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I like it. The spreadsheet total cost to make it a bicycle again... Luck or Wallet or both in large doses.

for the 30’s, I would say even a bit ahead of its contemporaries geometry wise,
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Old 03-31-21, 08:08 PM
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The bottom head lug is at least partially thinned. They must have gotten tired of it before they got to the top head lug and seat lug.
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Old 03-31-21, 08:15 PM
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I can really appreciate just how 'impossible' it would have been to pass on this frame. I reckon it was a fantastic buy. Perhaps it's not as 'artsy' as some but it's beautiful all the same.

I really enjoyed the brief history lesson too. Best wishes for whatever you do with this frame and it's in the best of hands. Really, it's such a joy to examine it just as it is.

Last edited by Gary Fountain; 03-31-21 at 08:19 PM.
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Old 03-31-21, 10:59 PM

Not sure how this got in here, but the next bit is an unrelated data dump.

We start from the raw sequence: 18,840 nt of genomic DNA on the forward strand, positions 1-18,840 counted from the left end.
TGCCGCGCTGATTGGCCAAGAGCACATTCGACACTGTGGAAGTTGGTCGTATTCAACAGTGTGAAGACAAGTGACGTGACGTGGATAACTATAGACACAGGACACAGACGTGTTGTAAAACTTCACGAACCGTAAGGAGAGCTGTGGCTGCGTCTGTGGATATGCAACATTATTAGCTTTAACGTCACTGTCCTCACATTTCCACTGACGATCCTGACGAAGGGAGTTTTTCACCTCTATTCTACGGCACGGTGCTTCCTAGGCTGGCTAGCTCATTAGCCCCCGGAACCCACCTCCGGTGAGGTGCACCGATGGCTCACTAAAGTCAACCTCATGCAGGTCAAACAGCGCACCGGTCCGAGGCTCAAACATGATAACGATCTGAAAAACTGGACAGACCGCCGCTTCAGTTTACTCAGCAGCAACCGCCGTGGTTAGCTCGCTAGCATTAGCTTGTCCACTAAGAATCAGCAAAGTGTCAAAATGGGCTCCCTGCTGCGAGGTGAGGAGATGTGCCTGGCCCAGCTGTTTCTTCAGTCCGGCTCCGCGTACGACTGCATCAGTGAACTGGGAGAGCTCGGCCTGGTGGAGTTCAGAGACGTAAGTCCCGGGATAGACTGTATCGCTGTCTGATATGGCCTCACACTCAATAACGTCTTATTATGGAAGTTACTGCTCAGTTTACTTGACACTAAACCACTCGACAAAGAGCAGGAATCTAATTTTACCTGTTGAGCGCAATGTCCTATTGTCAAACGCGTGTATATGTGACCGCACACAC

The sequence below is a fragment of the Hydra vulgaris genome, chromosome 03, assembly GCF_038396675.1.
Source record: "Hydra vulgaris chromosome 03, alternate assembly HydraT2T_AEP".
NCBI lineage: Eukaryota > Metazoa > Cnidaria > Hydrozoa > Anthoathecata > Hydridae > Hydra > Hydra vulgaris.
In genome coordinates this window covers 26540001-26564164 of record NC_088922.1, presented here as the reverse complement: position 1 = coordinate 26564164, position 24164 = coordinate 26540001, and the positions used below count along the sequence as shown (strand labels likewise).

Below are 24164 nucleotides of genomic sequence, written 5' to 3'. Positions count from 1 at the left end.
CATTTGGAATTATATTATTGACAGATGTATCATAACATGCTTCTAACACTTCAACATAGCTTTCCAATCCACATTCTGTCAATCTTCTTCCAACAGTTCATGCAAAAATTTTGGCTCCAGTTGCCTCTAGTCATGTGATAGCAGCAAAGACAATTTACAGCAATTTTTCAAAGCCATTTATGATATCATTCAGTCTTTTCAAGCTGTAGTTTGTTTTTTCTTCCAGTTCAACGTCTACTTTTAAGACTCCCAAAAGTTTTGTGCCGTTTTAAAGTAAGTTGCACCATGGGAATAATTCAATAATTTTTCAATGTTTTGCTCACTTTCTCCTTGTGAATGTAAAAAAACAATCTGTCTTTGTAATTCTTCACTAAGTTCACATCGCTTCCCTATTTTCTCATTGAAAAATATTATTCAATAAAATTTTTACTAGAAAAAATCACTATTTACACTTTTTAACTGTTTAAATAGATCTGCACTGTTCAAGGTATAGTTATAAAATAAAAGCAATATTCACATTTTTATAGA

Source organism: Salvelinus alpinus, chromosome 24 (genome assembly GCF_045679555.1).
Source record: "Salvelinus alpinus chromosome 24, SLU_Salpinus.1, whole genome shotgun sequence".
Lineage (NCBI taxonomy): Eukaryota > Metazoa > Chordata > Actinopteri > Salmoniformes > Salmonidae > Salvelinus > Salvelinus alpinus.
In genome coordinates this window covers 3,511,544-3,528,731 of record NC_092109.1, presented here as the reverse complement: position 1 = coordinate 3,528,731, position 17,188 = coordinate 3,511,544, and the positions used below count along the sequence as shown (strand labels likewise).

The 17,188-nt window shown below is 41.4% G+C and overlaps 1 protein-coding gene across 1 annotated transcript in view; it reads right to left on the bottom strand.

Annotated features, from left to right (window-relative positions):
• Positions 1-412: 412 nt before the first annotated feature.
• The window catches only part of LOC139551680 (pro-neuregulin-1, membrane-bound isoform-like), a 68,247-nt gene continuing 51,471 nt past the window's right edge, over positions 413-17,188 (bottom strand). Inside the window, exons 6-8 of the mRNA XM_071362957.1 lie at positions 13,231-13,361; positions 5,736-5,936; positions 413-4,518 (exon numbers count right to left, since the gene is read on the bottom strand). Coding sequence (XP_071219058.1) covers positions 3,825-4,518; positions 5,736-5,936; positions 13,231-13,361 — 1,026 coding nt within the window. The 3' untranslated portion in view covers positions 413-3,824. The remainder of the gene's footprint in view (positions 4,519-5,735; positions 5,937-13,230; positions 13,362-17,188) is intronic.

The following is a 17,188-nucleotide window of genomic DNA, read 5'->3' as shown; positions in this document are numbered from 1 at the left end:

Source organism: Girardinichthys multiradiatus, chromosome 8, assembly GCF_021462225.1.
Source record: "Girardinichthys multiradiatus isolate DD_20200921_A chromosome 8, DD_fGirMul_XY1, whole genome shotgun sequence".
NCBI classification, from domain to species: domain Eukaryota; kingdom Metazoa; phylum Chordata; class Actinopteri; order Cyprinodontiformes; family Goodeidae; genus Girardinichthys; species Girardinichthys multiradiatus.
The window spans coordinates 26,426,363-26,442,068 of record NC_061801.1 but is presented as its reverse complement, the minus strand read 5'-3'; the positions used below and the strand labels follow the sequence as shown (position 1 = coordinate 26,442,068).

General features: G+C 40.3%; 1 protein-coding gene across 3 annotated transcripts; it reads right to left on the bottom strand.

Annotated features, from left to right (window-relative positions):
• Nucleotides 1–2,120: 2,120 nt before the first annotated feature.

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That is very neat to see and learn a little.

You may have read this, but if not, the first part of this book may sound familiar as Tim Moore tries to build up a replica of a 1914 Giro bike and then ride it on the actual complete route. Fun read.

https://www.amazon.com/Gironimo-Ridi.../dp/1681771284
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Old 04-01-21, 09:18 AM
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Originally Posted by unterhausen View Post
The bottom head lug is at least partially thinned. They must have gotten tired of it before they got to the top head lug and seat lug.
A secret to preventing high speed shimmy on descents.
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Old 04-03-21, 08:08 AM